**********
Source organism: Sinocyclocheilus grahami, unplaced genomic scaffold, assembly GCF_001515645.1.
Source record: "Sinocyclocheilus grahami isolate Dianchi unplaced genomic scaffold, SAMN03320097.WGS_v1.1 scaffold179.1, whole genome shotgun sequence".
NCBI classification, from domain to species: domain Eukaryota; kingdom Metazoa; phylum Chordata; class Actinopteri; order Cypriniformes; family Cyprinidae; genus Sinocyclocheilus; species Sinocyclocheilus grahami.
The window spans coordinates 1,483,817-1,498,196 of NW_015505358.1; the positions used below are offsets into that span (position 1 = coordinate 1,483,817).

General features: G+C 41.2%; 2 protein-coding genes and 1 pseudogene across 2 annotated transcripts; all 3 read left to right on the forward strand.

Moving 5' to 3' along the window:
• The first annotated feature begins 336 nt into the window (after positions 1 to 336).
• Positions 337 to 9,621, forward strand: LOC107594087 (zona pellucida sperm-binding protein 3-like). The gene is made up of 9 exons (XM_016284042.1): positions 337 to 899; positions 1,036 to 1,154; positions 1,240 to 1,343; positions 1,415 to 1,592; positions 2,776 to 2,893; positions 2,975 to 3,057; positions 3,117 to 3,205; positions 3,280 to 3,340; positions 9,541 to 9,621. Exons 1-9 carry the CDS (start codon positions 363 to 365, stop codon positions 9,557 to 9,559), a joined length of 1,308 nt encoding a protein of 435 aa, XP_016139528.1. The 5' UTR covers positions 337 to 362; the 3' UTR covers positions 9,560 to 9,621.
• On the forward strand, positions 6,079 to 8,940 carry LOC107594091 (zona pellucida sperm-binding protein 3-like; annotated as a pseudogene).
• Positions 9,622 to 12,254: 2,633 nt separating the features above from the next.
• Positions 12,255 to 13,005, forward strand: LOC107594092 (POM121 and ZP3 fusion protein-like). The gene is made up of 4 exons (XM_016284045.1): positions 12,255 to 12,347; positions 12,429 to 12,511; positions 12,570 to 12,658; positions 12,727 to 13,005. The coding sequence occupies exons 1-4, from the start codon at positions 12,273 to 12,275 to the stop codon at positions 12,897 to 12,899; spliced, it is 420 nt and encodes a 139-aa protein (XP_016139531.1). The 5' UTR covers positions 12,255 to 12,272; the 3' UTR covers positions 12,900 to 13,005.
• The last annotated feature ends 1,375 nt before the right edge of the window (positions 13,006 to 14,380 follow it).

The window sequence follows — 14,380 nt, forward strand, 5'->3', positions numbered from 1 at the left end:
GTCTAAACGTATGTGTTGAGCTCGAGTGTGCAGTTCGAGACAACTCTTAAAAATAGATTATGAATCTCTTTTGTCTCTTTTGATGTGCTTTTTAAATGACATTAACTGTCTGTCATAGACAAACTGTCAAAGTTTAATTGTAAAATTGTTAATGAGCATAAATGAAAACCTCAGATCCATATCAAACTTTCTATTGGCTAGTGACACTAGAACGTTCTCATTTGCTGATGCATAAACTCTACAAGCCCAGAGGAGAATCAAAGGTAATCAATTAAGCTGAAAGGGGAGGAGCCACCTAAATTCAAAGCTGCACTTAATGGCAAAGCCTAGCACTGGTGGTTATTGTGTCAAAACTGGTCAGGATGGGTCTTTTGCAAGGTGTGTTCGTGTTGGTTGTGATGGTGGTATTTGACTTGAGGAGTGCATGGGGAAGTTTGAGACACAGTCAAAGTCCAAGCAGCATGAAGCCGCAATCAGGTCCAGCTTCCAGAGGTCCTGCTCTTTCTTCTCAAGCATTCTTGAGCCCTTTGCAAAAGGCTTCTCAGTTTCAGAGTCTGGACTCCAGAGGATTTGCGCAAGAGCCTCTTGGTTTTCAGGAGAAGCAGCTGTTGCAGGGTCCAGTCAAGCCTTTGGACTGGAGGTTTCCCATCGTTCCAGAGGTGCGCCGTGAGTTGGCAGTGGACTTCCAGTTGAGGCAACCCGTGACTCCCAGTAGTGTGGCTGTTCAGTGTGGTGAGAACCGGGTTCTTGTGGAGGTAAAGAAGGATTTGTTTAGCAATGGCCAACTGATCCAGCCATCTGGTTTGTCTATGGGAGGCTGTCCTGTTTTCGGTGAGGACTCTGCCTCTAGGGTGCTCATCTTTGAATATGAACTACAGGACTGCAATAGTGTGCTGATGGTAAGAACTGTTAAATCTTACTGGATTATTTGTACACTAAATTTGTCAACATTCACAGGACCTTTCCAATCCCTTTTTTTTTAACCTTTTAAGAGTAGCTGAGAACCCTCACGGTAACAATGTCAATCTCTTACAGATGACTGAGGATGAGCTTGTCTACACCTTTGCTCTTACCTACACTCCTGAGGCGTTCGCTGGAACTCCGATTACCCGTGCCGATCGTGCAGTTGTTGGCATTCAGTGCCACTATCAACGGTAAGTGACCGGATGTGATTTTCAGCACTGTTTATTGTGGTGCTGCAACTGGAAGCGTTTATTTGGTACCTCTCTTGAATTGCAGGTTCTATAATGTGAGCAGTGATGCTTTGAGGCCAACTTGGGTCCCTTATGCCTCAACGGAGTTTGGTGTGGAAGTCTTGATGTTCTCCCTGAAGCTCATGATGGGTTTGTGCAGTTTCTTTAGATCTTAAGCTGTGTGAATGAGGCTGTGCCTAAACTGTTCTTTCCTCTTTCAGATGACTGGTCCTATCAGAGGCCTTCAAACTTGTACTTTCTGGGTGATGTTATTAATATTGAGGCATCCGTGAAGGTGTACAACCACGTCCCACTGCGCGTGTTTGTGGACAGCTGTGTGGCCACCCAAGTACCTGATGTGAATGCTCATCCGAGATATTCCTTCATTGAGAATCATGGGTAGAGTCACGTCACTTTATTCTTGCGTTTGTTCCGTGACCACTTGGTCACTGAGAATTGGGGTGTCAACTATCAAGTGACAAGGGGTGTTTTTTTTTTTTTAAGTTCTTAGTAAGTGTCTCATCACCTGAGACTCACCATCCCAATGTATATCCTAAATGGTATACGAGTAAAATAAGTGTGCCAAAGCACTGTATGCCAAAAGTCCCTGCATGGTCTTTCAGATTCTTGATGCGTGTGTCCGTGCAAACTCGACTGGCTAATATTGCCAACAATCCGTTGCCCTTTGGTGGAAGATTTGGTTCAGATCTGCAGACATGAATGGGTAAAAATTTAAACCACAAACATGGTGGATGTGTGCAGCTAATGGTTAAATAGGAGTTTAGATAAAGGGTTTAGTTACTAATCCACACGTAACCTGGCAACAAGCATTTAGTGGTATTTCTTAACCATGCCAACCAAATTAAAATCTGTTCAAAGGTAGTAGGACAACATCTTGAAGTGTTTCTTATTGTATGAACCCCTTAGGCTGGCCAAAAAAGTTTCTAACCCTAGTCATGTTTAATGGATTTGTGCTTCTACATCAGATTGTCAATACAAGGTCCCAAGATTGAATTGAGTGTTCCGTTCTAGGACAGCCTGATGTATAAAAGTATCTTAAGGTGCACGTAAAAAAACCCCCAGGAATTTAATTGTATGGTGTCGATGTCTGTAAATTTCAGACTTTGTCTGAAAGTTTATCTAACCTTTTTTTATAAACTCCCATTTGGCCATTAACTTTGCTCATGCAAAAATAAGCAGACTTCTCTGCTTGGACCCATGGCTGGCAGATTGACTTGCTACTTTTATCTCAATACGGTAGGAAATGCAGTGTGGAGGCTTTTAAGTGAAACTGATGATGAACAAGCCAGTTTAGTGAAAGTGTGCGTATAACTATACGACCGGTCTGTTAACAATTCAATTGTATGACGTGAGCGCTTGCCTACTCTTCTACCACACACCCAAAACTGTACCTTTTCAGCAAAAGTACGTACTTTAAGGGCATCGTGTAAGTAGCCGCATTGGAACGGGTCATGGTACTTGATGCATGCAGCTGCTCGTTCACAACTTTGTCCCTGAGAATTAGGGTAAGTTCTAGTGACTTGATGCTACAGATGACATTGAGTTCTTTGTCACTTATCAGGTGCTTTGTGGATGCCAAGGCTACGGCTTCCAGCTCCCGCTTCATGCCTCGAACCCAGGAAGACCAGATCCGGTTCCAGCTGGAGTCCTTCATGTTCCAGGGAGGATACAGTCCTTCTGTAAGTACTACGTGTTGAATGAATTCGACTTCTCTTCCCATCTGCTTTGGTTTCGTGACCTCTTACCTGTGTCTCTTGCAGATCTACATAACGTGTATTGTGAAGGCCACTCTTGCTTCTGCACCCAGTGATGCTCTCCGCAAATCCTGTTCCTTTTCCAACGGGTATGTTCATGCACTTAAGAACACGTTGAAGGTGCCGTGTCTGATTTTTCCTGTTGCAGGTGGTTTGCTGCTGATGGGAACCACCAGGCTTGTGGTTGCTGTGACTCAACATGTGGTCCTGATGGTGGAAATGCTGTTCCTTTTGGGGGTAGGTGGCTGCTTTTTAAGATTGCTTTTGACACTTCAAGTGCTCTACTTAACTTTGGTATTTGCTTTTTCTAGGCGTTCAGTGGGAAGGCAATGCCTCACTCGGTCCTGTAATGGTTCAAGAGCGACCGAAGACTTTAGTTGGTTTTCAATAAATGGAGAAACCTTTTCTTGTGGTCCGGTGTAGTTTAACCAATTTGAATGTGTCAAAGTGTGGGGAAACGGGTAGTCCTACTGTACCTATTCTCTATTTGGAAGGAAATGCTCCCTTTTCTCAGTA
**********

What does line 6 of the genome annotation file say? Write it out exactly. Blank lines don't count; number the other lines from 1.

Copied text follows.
Moving 5' to 3' along the window: